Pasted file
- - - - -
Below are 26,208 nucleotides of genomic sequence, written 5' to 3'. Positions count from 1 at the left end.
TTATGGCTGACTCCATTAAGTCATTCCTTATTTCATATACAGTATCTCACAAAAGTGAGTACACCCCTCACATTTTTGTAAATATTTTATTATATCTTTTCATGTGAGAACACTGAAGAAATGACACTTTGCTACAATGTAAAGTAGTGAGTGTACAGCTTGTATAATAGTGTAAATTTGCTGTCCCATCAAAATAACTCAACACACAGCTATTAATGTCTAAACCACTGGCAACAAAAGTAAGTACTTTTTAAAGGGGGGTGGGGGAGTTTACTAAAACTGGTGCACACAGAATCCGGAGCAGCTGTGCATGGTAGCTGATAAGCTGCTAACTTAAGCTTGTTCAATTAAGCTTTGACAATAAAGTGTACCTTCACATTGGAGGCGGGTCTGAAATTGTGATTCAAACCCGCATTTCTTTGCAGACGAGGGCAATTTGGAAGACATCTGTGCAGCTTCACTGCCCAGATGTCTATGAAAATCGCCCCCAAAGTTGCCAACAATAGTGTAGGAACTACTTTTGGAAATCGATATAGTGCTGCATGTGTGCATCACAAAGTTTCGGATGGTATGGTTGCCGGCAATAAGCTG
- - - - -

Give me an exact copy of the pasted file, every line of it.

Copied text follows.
Below are 26,208 nucleotides of genomic sequence, written 5' to 3'. Positions count from 1 at the left end.
TTATGGCTGACTCCATTAAGTCATTCCTTATTTCATATACAGTATCTCACAAAAGTGAGTACACCCCTCACATTTTTGTAAATATTTTATTATATCTTTTCATGTGAGAACACTGAAGAAATGACACTTTGCTACAATGTAAAGTAGTGAGTGTACAGCTTGTATAATAGTGTAAATTTGCTGTCCCATCAAAATAACTCAACACACAGCTATTAATGTCTAAACCACTGGCAACAAAAGTAAGTACTTTTTAAAGGGGGGTGGGGGAGTTTACTAAAACTGGTGCACACAGAATCCGGAGCAGCTGTGCATGGTAGCTGATAAGCTGCTAACTTAAGCTTGTTCAATTAAGCTTTGACAATAAAGTGTACCTTCACATTGGAGGCGGGTCTGAAATTGTGATTCAAACCCGCATTTCTTTGCAGACGAGGGCAATTTGGAAGACATCTGTGCAGCTTCACTGCCCAGATGTCTATGAAAATCGCCCCCAAAGTTGCCAACAATAGTGTAGGAACTACTTTTGGAAATCGATATAGTGCTGCATGTGTGCATCACAAAGTTTCGGATGGTATGGTTGCCGGCAATAAGCTG